With his debut solo album, Toronto-based singer/songwriter Dave Allen establishes himself as a bona fide roots music auteur, transporting us to a place that to our modern perceptions will seem uncomfortably foreign, or conversely, all too real. Listeners previously heard flashes of Allen’s brilliance in his previous work with the Barrie, Ontario collective Stonetrotter, but on When The Demons Come he takes full command in bridging his wide-ranging country, folk, blues and gospel influences.
Recorded at various locations around Ontario over the course of a year, the album in fact gathers a decade’s worth of material Allen had accumulated, which had not found a home within other various projects. Still, there is a common thread of sin and redemption connecting all of the songs, and through the assistance of several of his Stonetrotter band mates and pedal steel virtuoso Aaron Goldstein, it adds up to a haunting and endlessly rewarding listening experience.
Songs such as the first focus track “Oak,” “Plainview” and “Saint John” sparkle with the instrumental interplay of The Band, blended with the brooding soul of Bill Withers and the pop inventiveness of Harry Nilsson. When The Demons Come is truly an album that rewards repeated listening, revealing more of its nuances each time. As a staunch DIY artist, Allen was determined to apply all of the technical skills he has learned along the way to making his first solo effort, combining them with themes of loss and spirituality he has grappled with for much of his life. To call When The Demons Come a labour of love is an understatement. More accurately, it is a place where both the dead and living can co-exist, sharing their stories and finding peace in doing so.
“Part of the reason I decided to record it myself was because I knew I’d have the freedom to experiment without being on the clock,” Allen says. “My approach to writing and recording can be all-encompassing. When I’m inside of a song, I can stay there for six hours on repeat, sorting through my thoughts and feelings and melodies and chords. Some of these songs took years to craft, some came out in minutes. I think in the end, I really wanted to showcase these songs in their most elemental and vulnerable form.”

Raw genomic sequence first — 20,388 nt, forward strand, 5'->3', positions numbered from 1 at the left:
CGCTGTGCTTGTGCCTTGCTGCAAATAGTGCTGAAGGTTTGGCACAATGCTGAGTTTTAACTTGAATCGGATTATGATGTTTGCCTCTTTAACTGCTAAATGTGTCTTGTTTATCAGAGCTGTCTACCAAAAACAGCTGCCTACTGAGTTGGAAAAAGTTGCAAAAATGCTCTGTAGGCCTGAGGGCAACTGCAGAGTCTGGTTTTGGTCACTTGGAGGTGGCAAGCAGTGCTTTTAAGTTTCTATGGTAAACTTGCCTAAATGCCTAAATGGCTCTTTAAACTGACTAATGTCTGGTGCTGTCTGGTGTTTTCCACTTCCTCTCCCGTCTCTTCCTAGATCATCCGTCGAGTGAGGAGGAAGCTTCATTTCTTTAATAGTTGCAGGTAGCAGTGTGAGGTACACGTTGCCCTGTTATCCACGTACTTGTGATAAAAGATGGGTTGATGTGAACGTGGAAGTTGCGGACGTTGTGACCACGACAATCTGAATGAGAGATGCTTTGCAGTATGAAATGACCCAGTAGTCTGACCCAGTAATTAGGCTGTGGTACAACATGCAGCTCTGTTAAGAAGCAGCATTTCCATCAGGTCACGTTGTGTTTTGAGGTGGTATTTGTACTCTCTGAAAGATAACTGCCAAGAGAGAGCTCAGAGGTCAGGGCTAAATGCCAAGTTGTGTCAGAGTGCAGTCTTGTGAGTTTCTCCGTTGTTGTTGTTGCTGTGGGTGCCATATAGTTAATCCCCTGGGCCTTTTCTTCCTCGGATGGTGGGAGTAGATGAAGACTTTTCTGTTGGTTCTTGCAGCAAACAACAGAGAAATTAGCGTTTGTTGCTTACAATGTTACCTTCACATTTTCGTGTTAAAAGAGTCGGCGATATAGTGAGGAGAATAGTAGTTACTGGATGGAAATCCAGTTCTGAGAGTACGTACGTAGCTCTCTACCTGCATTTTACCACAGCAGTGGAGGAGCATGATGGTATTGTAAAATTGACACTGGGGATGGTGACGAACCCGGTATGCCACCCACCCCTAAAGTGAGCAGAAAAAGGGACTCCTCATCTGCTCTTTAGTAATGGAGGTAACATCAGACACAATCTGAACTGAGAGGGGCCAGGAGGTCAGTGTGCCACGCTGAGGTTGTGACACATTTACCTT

In a sense, that attitude echoes Allen’s first experiences with music as a child, learning classic ‘60s and ‘70s folk-rock songs from his parents. He gravitated to punk rock by his teens, joining a ska-influenced band, and making some early attempts at home recording. Later, when attending college, Allen was pulled back to the music of his youth and becoming totally immersed in it this time.
“I loved discovering new old music,” he says. “I felt more of a connection to it and a good amount was familiar to my ears because of my mom and dad’s taste in music growing up. A friend also bought me Alone, the Rivers Cuomo album of his demos and home recordings. I totally understood where Rivers was coming from, and listening to it felt like a door was opening. I’d been doing the same thing in my home throughout my teens, and knowing that Rivers started out in that way before forming Weezer encouraged me to keep going.”
Following a stint with a pop-rock band in St. Catharines, Ontario, Allen returned to his hometown of Barrie and began connecting with the musicians who would eventually comprise Stonetrotter. The group made two EPs before releasing its self-titled independent full-length album in 2015, described at the time by Jim DiGioia of Quick Before It Melts as, “an effortless blend of cool country, simmering soul, swampy psychedelia, and biting barroom brawn.” The album would go on to spend 15 weeks on Earshot’s national album charts, and bring the band shows with Zeus, TUNS and others. Allen credits the work he’s done as a member of Stonetrotter with giving him the confidence to pursue the specific vision he had for When The Demons Come, and execute it on his own. It’s just the beginning of what is sure to become an impressive body of work in the future.
“I’ve always been a fan of DIY culture and I’m naturally inclined to take on projects where part of the creation process is also learning to create,” he says. “For When The Demons Come, I used everything I knew, and relied heavily on my ear. I enjoy working this way, and right now, at least, I plan to approach my next record with the same DIY mentality, and further develop my skills in terms of home recording and producing.”
Indeed, by any measure, When The Demons Come is a uniquely personal work of art, and a powerful introduction to one of Canada’s vital new musical voices.